Intensive care patients are particularly vulnerable to hospital-acquired pressure injury, which is associated with significant patient harm. Pressure injury prevention begins with a risk assessment, often using a risk assessment scale; then, preventative interventions should be implemented relative to assessed risk. However, few scales are designed for intensive care and interventions are often not adequately implemented. The COMHON Index is one intensive care-specific pressure injury risk assessment scale which categorises patients as being at low, moderate or high risk, presenting an opportunity for interventions to be mandated relative to risk level in a ‘minimum preventative intervention set’. This would ensure that, at a minimum, intensive care patients have a set of preventative interventions implemented relative to their pressure injury risk level, potentially overcoming inadequate intervention application while improving resource allocation.
The aim of this program of research was to develop a minimum set of pressure injury preventative interventions relative to pressure injury risk level, as determined by the COMHON Index, for international use within intensive care units.
A three-phase program of research was undertaken to address the overall aim.
Phase One: To identify which preventative interventions are effective in preventing pressure injury in adults admitted to acute and intensive care settings, a systematic review and meta-analysis of randomised controlled trials was undertaken across five databases. Included studies were grouped by intervention type. Studies were synthesised narratively, and random-effects meta-analysis was undertaken for homogenous interventions and data.
Phase Two: To develop international consensus about which preventative interventions should be applied relative to each COMHON Index pressure injury risk level in a minimum preventative intervention set, a modified Delphi study was conducted. Singular interventions which demonstrated effectiveness to prevent pressure injury in Phase One were considered by an expert panel (experienced intensive care nurses with expert pressure injury prevention knowledge) for inclusion in the intervention set. Consensus was developed across three rounds.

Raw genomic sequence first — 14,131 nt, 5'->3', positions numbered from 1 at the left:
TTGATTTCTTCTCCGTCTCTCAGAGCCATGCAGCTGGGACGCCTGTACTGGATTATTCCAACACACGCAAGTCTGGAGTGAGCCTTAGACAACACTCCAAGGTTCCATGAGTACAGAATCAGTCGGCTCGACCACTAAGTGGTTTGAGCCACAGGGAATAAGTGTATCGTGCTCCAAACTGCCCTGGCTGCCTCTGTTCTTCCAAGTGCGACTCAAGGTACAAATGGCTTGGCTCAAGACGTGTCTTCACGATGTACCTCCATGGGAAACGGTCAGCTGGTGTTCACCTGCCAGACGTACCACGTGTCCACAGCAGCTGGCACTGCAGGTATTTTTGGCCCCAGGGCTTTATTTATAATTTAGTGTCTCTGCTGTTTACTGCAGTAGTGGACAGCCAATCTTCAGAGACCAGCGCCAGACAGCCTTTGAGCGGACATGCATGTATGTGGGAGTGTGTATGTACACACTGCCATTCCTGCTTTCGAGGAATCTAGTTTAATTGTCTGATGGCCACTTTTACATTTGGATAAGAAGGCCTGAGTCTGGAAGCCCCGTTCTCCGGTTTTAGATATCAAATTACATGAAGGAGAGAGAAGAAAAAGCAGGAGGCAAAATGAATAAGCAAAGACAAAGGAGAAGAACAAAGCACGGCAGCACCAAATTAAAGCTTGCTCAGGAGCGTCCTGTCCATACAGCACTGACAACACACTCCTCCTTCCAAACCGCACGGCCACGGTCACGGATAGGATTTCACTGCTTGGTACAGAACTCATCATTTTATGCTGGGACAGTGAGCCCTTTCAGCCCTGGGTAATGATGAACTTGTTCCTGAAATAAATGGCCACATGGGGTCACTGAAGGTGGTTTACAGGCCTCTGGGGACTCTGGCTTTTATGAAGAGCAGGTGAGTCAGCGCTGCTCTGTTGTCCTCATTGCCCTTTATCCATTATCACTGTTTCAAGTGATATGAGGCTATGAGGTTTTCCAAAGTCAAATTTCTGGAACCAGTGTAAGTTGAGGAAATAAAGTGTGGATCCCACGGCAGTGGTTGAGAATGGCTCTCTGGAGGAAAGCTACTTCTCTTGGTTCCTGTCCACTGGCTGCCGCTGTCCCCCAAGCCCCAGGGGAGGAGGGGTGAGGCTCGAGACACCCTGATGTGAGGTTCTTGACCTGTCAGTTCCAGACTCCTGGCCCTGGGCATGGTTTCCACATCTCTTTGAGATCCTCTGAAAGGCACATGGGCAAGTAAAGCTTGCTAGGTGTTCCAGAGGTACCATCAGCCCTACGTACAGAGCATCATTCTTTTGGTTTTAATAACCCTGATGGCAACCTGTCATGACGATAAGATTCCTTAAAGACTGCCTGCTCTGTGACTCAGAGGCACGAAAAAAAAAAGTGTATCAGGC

Phase Three: In preparation for future international testing of the minimum intervention set, the COMHON Index was formally translated into a very commonly used language (Chinese Mandarin) using a four-step approach (forward-translation, back-translation, comparison of forward/back-translations, pilot testing). Pilot testing was undertaken in a Chinese intensive care unit with 20 nurses to assess instrument ease-of-use and understanding. A concurrent validity analysis was then undertaken using retrospective data comprising 80 paired COMHON Index and Braden scale patient assessments from the same intensive care unit.
Phase One: Overall, 69 studies were included; 45 in an acute synthesis, and 26 in an intensive care synthesis (two in both). Intention-to-treat meta-analysis indicated that only one intervention had a significant effect to reduce pressure injury in acute (Australian medical sheepskin) and intensive care settings (prophylactic dressings: sacral and heel). However, several interventions (as listed in Phase Two results) individually demonstrated intervention effectiveness.
Phase Two: Twelve pressure injury preventative interventions were considered for inclusion by 67 panel members. Consensus indicated that all patients should receive: risk assessment within two hours of admission; eight-hourly reassessment of risk; and disposable incontinence pad use. Moderate- and high-risk patients should also receive: a reactive mattress support surface and a heel off-loading device. Additionally, high-risk patients should receive: oral nutritional supplements; preventative dressings (sacral, heel, trochanteric); an active mattress support surface; and a pressure-redistributing seating cushion. Repositioning is required ≥ four-hourly for low-risk, and ≥ two-hourly for moderate- and high-risk patients. Two interventions were discarded: medical grade sheepskin overlays and a urinary catheter care intervention.
Phase Three: Five iterations of the translation approach and two sets of original instrument amendments were required to achieve translation. Pilot testing demonstrated that the scale was easy-to-use and understand. Concurrent validity testing indicated that the sum scores of the COMHON Index and Braden scale were strongly correlated but not all subscales were correlated.
A minimum pressure injury preventative intervention set, which is a significant contribution to intensive care practice internationally, has been developed. Furthermore, this research has resulted in the COMHON Index being available in the three of the most commonly spoken languages worldwide. The instrument and matching preventative intervention set have promising global clinical applicability, and the potential to assist with overcoming poor preventative care. However, the minimum intervention set requires testing on an international scale.